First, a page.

CHICAGO - United Airlines parent UAL Corp. expects to leave bankruptcy protection as early as the fourth quarter, a company lawyer told a federal bankruptcy judge yesterday.
James Sprayregen told Judge Eugene Wedoff that UAL management has begun meeting with creditors and other interested parties to outline a preliminary plan for reorganizing United, the world's second-largest airline behind AMR Corp.'s American Airlines.
As a result, UAL could leave Chapter 11 before the end of the year or in the first quarter of next year, he said. The company said in December, when it filed for bankruptcy, that it might take 18 months to reorganize.
Still, the company is leaving its options open. "We're not going to come out a half-fixed company or a partially fixed company," said United spokesman Jeff Green.
UAL posted a first-quarter loss of $1.3 billion and is expected to lose money for the year, according to analysts surveyed by Thomson Financial.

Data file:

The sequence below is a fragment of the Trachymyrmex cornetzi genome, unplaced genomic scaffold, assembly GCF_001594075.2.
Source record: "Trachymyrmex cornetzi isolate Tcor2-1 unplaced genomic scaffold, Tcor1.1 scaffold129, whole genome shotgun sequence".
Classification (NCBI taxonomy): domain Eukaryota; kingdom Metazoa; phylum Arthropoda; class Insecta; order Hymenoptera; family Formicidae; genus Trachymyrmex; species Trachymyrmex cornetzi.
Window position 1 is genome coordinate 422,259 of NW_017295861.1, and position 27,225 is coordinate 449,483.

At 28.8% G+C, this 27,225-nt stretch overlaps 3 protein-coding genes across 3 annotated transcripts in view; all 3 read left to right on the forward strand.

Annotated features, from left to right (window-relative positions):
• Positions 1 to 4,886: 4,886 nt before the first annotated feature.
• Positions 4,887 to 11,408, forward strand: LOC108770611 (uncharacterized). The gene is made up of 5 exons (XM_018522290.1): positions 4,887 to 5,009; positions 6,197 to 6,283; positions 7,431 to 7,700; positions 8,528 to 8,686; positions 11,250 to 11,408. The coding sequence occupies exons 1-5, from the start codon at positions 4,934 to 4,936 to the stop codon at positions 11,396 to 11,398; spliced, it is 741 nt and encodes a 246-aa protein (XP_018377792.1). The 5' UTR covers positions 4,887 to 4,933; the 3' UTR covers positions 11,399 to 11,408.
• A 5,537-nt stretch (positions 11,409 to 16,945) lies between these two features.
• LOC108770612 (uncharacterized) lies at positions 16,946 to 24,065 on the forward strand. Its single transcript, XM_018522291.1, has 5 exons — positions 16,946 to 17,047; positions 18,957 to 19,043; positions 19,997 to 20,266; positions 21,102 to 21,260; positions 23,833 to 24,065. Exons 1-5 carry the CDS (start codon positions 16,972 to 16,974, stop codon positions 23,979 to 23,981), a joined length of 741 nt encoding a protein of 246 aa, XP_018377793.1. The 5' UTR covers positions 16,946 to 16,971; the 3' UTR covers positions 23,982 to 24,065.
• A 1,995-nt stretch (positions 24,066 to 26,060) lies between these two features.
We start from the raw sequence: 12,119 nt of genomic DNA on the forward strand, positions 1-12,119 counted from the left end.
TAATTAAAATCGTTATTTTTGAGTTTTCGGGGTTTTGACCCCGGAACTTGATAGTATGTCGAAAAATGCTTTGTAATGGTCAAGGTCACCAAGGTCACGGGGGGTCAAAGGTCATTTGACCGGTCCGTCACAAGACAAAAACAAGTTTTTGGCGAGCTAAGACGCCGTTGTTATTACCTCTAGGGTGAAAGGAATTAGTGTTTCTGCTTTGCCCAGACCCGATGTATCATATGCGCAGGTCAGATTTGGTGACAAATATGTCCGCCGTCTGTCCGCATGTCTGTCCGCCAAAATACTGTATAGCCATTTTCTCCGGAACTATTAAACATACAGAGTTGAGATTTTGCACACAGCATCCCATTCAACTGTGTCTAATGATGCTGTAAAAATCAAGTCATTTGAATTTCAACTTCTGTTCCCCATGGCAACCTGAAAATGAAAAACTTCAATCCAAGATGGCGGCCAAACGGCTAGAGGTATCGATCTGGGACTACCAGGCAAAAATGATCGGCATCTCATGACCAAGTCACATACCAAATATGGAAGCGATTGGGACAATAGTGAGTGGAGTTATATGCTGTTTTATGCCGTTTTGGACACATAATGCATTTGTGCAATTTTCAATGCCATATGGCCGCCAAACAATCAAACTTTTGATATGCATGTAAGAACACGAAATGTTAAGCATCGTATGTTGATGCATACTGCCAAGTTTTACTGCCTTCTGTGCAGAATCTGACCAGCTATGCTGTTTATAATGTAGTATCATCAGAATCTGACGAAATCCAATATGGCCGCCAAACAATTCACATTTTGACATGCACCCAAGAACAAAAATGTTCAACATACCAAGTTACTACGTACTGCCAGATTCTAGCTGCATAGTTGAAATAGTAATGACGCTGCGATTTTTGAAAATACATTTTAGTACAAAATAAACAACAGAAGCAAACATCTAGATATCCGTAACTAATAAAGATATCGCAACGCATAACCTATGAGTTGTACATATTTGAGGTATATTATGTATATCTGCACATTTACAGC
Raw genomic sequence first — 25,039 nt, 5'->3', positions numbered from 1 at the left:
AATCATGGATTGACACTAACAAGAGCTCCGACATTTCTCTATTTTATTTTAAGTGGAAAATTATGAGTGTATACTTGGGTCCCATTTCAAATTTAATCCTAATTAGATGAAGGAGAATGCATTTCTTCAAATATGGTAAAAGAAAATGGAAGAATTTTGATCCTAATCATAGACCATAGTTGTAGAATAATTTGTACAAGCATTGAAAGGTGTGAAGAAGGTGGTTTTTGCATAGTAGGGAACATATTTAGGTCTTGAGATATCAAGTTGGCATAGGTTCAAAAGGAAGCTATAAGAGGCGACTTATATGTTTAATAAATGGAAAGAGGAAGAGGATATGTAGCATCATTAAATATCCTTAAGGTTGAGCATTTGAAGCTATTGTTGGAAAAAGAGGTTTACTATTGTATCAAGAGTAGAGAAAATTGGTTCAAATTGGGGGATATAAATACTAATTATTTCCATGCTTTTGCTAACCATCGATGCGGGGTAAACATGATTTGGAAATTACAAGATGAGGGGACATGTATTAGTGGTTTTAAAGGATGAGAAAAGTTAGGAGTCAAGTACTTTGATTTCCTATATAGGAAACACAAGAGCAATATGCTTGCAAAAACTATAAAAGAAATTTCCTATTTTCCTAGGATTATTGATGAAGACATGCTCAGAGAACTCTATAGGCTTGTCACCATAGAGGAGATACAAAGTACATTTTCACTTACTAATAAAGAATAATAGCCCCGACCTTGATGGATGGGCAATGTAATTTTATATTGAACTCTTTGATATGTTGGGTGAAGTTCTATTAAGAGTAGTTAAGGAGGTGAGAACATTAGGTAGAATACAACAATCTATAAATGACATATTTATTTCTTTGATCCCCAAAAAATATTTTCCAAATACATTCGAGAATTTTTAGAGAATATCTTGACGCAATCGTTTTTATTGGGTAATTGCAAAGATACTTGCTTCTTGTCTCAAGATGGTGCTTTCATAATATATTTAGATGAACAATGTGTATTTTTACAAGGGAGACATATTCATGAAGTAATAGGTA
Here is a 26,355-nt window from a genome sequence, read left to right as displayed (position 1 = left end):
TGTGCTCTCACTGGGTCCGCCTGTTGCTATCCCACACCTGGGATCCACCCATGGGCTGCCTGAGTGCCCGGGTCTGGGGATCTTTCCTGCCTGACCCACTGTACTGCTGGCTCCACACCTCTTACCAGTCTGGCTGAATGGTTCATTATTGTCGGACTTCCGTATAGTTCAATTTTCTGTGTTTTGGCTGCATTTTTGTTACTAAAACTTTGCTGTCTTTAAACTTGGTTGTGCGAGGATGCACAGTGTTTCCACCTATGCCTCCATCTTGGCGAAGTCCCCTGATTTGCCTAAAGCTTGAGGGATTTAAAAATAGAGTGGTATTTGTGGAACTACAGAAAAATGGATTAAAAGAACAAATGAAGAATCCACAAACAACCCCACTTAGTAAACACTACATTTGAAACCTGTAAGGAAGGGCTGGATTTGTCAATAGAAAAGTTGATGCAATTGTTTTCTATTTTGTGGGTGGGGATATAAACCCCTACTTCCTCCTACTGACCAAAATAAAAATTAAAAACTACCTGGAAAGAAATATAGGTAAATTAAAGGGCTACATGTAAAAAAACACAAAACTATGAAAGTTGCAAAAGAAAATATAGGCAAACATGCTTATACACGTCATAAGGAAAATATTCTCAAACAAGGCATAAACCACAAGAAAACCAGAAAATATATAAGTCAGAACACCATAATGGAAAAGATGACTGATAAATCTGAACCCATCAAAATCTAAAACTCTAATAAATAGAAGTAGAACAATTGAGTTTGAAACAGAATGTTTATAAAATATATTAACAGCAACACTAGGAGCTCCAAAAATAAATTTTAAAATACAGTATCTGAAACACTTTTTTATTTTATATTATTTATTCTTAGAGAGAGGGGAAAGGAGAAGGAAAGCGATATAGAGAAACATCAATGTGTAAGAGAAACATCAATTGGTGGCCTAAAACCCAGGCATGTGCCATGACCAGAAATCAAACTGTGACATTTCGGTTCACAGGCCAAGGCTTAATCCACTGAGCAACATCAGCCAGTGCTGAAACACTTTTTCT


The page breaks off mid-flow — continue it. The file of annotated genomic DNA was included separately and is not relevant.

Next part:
Chief Executive Officer Glenn Tilton said last month that UAL is seeking a $1.8 billion federal loan guarantee that would help attract lenders and finance the restructuring.
Top United officials, including Tilton, have said over the past month that UAL might emerge from bankruptcy ahead of schedule.
UAL has yet to present a recovery plan, which must be approved by most creditors and the judge before the company can emerge from bankruptcy protection.
The carrier has renegotiated its union contracts, lowering labor expenses by $2.56 billion annually, and is renegotiating aircraft lease and debt expenses to cut $700 million annually.
UAL's shares gained 20 cents, to 90 cents, in over-the-counter trading yesterday.
Also yesterday, Wedoff dismissed a lawsuit UAL filed against the city of Chicago seeking to avoid being evicted for nonpayment of interest on airport facility bonds.
Wedoff told the airline that the city was not planning to throw United out of O'Hare International Airport, so there was no "actual controversy" and the city has said it is willing to negotiate the dispute. United is the largest carrier at O'Hare.
The airline has missed interest payments on $1.7 billion in municipal bonds used to finance improvements at O'Hare and other airports. UAL has argued that the interest on the debt doesn't have to be paid while the airline is under bankruptcy protection.